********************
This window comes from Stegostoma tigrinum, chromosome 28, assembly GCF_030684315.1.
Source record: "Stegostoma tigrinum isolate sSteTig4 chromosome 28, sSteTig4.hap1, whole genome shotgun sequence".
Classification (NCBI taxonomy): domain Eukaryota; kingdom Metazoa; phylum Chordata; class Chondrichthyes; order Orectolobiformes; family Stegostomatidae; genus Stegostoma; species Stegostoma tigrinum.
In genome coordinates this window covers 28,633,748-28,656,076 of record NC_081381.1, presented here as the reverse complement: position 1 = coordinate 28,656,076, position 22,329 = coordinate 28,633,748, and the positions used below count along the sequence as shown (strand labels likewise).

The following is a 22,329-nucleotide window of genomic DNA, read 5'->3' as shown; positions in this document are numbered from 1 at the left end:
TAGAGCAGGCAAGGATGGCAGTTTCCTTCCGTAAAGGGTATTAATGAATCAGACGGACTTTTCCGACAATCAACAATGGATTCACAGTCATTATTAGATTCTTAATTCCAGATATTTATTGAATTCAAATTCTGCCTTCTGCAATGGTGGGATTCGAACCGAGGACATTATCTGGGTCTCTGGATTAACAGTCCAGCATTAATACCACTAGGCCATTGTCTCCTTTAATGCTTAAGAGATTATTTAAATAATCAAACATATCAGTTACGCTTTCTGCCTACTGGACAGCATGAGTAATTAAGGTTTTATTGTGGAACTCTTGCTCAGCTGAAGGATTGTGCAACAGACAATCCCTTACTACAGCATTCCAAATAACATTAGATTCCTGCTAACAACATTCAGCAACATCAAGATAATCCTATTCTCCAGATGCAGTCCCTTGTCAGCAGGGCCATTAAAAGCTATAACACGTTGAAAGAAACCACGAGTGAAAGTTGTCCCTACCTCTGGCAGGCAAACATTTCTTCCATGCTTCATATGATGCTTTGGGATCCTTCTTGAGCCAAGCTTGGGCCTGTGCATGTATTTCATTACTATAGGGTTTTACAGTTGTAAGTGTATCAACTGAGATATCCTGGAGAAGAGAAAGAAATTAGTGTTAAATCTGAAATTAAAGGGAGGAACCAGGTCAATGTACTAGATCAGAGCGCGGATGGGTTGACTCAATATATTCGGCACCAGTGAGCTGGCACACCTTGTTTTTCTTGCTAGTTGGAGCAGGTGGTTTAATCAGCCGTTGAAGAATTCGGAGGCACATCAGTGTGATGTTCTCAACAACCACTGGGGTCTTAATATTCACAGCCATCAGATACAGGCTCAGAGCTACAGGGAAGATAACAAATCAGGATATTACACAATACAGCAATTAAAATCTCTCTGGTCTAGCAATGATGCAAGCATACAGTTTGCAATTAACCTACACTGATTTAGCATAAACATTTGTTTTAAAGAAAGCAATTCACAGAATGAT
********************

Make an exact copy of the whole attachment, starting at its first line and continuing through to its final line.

This window comes from Stegostoma tigrinum, chromosome 28, assembly GCF_030684315.1.
Source record: "Stegostoma tigrinum isolate sSteTig4 chromosome 28, sSteTig4.hap1, whole genome shotgun sequence".
Classification (NCBI taxonomy): domain Eukaryota; kingdom Metazoa; phylum Chordata; class Chondrichthyes; order Orectolobiformes; family Stegostomatidae; genus Stegostoma; species Stegostoma tigrinum.
In genome coordinates this window covers 28,633,748-28,656,076 of record NC_081381.1, presented here as the reverse complement: position 1 = coordinate 28,656,076, position 22,329 = coordinate 28,633,748, and the positions used below count along the sequence as shown (strand labels likewise).

The following is a 22,329-nucleotide window of genomic DNA, read 5'->3' as shown; positions in this document are numbered from 1 at the left end:
TAGAGCAGGCAAGGATGGCAGTTTCCTTCCGTAAAGGGTATTAATGAATCAGACGGACTTTTCCGACAATCAACAATGGATTCACAGTCATTATTAGATTCTTAATTCCAGATATTTATTGAATTCAAATTCTGCCTTCTGCAATGGTGGGATTCGAACCGAGGACATTATCTGGGTCTCTGGATTAACAGTCCAGCATTAATACCACTAGGCCATTGTCTCCTTTAATGCTTAAGAGATTATTTAAATAATCAAACATATCAGTTACGCTTTCTGCCTACTGGACAGCATGAGTAATTAAGGTTTTATTGTGGAACTCTTGCTCAGCTGAAGGATTGTGCAACAGACAATCCCTTACTACAGCATTCCAAATAACATTAGATTCCTGCTAACAACATTCAGCAACATCAAGATAATCCTATTCTCCAGATGCAGTCCCTTGTCAGCAGGGCCATTAAAAGCTATAACACGTTGAAAGAAACCACGAGTGAAAGTTGTCCCTACCTCTGGCAGGCAAACATTTCTTCCATGCTTCATATGATGCTTTGGGATCCTTCTTGAGCCAAGCTTGGGCCTGTGCATGTATTTCATTACTATAGGGTTTTACAGTTGTAAGTGTATCAACTGAGATATCCTGGAGAAGAGAAAGAAATTAGTGTTAAATCTGAAATTAAAGGGAGGAACCAGGTCAATGTACTAGATCAGAGCGCGGATGGGTTGACTCAATATATTCGGCACCAGTGAGCTGGCACACCTTGTTTTTCTTGCTAGTTGGAGCAGGTGGTTTAATCAGCCGTTGAAGAATTCGGAGGCACATCAGTGTGATGTTCTCAACAACCACTGGGGTCTTAATATTCACAGCCATCAGATACAGGCTCAGAGCTACAGGGAAGATAACAAATCAGGATATTACACAATACAGCAATTAAAATCTCTCTGGTCTAGCAATGATGCAAGCATACAGTTTGCAATTAACCTACACTGATTTAGCATAAACATTTGTTTTAAAGAAAGCAATTCACAGAATGAT